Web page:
I present a webinar with Mark Feldman of Netprospex titled “You Bought a List, Now What?” that over the years has been one of the more popular presentations we have done together, as 1000s of people typically sign up. We are doing it again on Wednesday, March 2 and Thursday, March 3 at 11 a.m. PT (2 p.m. ET).  I have made some updates to the webinar and have new rantings on the topic (thus prompting me to write this post).

First, allow me to get on my soapbox. What we are talking about is outbound vs. inbound, or push vs. pull. The vast majority of chatter in the marketing blogosphere is about content marketing, earned media, inbound marketing, and so forth; in other words, everyone is advocating for pull. One of my good friends Adam Needles basically called outbound email “stupid s#!*” in our Focus Roundtable together. I am a gigantic advocate for pull marketing as well. I believe in the tenets of inbound marketing. Hey, who doesn’t want someone to walk into their store? But it’s just not realistic all the time. Sometimes you need to put out the sandwich board and entice people to come into the store, and if it works, why wouldn’t you do it all the time?

Random thoughts on why the Outbound b2b campaign lives on:

  1. You have to go outbound for targeted prospects. If you are trying to reach a particular buying persona, you have to push/outbound. If you want to wait for content to get you the leads you need to feed the beast, you will be sitting on the unemployment line. This does not mean you don’t create remarkable content and develop long-term trusted content relationships with prospects. It means you figure out whom you want to talk to and reach out to them via phone, email, and so forth so you can get to them today instead of tomorrow.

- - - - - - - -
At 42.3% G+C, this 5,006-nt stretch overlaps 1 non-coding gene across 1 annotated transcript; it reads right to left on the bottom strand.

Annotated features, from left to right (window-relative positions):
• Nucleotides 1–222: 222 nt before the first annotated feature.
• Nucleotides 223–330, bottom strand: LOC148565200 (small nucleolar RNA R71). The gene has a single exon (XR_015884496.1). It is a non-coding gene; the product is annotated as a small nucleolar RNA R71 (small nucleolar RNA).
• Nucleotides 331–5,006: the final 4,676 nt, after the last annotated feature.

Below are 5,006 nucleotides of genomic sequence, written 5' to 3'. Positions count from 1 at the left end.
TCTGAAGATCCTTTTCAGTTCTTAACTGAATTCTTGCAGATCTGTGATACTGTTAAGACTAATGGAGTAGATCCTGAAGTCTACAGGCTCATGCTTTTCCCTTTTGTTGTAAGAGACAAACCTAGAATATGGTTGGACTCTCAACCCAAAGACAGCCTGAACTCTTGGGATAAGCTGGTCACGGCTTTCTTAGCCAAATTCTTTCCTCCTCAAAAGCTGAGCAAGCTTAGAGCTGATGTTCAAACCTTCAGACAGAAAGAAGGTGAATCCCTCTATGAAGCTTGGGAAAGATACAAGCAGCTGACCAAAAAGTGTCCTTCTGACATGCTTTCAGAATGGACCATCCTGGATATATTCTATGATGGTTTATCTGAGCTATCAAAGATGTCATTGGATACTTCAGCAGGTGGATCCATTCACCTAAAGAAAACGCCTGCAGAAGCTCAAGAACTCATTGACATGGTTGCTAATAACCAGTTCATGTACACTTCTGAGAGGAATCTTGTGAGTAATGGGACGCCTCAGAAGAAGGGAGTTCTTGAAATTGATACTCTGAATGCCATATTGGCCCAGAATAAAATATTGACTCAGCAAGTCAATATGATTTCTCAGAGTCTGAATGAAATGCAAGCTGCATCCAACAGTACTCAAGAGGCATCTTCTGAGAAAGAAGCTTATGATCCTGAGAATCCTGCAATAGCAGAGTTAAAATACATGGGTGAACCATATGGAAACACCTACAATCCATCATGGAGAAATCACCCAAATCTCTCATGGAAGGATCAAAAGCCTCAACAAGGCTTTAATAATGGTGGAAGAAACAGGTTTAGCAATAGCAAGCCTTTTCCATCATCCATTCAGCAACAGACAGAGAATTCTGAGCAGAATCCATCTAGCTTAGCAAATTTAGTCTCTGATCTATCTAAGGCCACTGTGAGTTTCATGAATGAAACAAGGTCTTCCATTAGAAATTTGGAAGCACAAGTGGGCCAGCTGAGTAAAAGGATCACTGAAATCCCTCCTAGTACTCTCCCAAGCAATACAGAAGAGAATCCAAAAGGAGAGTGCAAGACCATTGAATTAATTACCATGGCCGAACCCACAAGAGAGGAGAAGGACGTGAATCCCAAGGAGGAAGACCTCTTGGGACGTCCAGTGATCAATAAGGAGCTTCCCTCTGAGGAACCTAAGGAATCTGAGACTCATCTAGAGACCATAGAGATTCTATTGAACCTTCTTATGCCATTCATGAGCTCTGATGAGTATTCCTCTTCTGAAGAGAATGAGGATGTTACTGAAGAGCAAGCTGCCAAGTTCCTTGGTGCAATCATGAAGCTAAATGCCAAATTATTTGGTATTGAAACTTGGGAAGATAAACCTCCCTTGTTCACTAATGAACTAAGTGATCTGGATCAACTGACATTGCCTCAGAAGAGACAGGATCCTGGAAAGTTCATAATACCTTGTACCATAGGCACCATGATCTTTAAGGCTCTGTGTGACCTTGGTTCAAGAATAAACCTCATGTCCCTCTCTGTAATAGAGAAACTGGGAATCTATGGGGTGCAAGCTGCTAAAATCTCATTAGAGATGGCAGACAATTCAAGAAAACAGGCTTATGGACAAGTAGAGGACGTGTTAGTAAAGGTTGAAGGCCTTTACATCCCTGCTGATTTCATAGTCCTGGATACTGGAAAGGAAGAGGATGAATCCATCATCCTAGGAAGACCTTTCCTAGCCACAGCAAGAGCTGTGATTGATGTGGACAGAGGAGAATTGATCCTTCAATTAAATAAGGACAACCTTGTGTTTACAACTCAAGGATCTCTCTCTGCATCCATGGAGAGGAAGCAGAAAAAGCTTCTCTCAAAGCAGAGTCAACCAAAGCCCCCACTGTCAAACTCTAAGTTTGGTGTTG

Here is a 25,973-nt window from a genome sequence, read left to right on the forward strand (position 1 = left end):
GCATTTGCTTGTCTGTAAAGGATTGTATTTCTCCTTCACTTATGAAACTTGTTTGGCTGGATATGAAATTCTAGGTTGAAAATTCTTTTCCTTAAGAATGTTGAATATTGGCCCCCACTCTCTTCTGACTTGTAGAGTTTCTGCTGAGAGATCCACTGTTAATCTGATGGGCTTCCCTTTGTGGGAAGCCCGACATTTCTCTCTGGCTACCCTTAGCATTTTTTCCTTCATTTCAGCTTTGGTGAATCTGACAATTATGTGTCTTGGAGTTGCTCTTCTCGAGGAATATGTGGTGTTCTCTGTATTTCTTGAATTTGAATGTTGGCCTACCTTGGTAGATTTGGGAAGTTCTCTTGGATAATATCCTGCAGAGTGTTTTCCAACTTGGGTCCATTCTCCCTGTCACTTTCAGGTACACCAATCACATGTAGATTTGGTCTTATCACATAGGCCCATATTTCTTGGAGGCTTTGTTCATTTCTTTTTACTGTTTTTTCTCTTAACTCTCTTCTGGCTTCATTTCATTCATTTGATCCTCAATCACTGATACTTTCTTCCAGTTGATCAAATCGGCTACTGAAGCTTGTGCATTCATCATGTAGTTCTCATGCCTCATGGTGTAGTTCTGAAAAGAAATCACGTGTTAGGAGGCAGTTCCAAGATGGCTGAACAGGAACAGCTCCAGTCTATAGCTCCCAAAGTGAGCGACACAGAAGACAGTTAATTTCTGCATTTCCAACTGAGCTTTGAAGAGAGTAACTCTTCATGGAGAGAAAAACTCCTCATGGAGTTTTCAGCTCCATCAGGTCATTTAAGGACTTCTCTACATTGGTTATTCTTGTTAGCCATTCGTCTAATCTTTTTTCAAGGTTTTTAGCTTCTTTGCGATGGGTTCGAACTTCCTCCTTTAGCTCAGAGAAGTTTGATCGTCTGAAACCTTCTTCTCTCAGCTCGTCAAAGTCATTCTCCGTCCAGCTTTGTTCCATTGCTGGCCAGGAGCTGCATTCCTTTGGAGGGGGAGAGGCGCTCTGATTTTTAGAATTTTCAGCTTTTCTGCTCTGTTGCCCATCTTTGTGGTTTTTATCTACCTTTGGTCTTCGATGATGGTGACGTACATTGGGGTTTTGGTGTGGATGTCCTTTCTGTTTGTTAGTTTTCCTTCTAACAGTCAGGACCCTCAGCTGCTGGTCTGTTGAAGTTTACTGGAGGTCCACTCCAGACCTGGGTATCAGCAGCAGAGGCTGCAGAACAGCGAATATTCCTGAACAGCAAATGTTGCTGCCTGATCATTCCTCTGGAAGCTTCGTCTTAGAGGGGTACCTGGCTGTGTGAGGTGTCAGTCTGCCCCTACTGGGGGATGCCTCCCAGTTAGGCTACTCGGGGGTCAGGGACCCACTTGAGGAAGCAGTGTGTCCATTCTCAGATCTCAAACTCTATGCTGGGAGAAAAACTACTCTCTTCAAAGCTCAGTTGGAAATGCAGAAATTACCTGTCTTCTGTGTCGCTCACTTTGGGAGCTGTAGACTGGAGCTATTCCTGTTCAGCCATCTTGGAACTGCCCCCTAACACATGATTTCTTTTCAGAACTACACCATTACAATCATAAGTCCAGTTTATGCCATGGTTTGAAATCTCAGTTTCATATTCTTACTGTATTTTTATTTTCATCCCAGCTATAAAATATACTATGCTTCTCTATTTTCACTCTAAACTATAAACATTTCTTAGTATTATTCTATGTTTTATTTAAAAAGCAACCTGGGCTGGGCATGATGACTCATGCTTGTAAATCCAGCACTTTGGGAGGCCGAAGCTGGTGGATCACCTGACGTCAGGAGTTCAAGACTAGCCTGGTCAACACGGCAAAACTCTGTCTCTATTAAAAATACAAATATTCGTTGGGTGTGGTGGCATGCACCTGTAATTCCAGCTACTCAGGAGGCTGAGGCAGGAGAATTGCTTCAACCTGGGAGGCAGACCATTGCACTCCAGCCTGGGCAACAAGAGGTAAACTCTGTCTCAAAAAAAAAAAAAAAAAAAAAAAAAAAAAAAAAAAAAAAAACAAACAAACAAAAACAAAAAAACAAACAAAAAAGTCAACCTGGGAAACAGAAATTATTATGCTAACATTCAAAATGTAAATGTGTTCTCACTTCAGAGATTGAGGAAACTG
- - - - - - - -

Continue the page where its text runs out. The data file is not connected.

2. You don’t have time. A blog post or even months of blog posts won’t yield the number of conversations you need to fill the pipeline. I get bummed when I hear the startup VP of Marketing talk about his/her plan for content marketing over the next nine months, and it doesn’t include generating leads now. It’s not their fault; they read the blog posts and are doing the right thing.  The problem is, if you don’t have a plan for near-term pipeline, you’re in trouble.